Thyroid gland metastasis from small cell lung cancer: an unusual site of metastatic spread

Stamatis Katsenos, Stavros Archondakis, Michalis Vaias, Nikolaos Skoulikaris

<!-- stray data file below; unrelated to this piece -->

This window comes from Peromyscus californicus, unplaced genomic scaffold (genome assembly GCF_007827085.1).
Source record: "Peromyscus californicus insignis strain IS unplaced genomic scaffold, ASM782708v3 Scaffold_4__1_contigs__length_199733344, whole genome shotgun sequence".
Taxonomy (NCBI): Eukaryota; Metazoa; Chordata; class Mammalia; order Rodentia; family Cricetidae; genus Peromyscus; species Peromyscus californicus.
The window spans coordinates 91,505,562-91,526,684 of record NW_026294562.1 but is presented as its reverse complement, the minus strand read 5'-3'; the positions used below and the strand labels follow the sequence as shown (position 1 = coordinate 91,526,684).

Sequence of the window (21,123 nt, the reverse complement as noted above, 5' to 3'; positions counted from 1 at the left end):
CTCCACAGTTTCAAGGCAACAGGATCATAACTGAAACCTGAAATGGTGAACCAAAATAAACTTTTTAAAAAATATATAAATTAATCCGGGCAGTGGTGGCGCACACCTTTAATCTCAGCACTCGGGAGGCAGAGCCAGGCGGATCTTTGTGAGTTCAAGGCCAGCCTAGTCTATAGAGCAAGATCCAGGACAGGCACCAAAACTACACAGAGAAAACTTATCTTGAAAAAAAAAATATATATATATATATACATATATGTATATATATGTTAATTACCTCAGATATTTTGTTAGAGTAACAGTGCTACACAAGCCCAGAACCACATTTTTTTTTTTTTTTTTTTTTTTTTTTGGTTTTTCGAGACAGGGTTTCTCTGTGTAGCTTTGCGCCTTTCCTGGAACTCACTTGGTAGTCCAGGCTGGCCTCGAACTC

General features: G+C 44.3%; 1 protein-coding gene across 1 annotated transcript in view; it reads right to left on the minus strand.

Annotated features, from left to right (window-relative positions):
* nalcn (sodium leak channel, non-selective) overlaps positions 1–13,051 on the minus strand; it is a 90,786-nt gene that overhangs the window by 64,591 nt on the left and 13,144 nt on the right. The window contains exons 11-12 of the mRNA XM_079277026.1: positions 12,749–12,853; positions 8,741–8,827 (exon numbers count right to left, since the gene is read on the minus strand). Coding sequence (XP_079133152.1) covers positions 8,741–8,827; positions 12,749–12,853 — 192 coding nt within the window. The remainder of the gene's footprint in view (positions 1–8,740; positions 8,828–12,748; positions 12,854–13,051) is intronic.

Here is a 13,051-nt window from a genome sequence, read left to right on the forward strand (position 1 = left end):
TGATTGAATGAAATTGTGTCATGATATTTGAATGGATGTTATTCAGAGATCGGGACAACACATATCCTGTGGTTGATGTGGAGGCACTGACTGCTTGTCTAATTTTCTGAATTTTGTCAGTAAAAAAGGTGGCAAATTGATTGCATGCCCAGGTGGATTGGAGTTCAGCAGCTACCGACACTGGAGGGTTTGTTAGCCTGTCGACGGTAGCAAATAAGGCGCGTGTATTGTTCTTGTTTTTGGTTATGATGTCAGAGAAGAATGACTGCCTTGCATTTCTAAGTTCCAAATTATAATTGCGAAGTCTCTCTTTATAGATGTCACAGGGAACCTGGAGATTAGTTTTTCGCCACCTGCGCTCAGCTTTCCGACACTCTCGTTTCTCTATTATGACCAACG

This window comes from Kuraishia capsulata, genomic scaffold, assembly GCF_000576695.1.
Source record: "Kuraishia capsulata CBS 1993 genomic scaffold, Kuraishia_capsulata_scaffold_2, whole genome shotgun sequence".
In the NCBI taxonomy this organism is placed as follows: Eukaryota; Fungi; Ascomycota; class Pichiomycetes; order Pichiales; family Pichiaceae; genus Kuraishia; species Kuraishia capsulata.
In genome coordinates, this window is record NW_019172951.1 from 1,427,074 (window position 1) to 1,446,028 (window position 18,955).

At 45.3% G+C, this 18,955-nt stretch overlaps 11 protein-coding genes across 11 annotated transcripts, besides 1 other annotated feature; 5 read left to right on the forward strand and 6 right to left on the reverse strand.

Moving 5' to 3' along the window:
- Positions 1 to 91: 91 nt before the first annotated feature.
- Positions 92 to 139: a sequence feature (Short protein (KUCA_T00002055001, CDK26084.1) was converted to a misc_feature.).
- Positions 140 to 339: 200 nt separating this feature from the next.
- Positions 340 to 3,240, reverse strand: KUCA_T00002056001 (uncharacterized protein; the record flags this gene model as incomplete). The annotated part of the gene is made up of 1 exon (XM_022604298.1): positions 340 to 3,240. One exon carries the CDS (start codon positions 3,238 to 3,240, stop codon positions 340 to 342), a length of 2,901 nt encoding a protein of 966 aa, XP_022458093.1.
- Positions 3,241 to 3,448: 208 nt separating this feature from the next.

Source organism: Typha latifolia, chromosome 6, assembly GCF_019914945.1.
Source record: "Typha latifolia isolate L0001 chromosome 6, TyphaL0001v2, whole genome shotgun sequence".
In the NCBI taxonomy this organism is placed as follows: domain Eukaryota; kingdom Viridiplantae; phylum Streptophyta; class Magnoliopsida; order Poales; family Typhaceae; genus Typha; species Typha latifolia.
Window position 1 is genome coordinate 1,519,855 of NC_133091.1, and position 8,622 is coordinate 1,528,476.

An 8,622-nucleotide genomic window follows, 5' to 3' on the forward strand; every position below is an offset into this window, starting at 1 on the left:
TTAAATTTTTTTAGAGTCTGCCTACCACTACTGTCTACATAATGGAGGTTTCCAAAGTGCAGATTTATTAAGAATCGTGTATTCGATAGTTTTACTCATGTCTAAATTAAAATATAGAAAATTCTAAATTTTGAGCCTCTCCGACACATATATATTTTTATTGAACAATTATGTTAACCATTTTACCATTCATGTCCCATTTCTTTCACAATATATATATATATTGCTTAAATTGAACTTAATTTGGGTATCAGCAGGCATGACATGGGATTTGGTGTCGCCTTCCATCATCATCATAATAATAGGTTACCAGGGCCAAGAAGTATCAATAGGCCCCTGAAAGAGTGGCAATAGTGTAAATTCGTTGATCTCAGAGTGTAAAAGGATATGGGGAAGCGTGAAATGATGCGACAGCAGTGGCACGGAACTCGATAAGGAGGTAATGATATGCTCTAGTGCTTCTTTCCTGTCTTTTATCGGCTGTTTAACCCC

Metastasis to the thyroid gland is uncommon compared with the frequency of primary thyroid tumors. The primary sites of metastatic thyroid tumors usually include the breast, lung, kidney and stomach. Among lung cancer types metastasizing to the thyroid, adenocarcinomas are the commonest followed by squamous and large cell carcinomas. Small cell lung carcinoma has not been frequently reported to cause thyroid metastatic deposits. Herein, we describe a patient with small cell lung cancer who developed metastatic lesions to the thyroid and brain simultaneously. Thyroid ultrasonography-guided fine-needle aspiration cytology (US-FNAC) and particularlyimmunocytochemistry documented metastasis from primary lung cancer. Clinical, cytopathological and therapeutic aspects of this unusual site of extrathoracic metastatic disease are discussed laying special emphasis on the paramount importance of the immunocytochemistry in distinguishing primary thyroid tumors from thyroid metastasis due to lung cancer.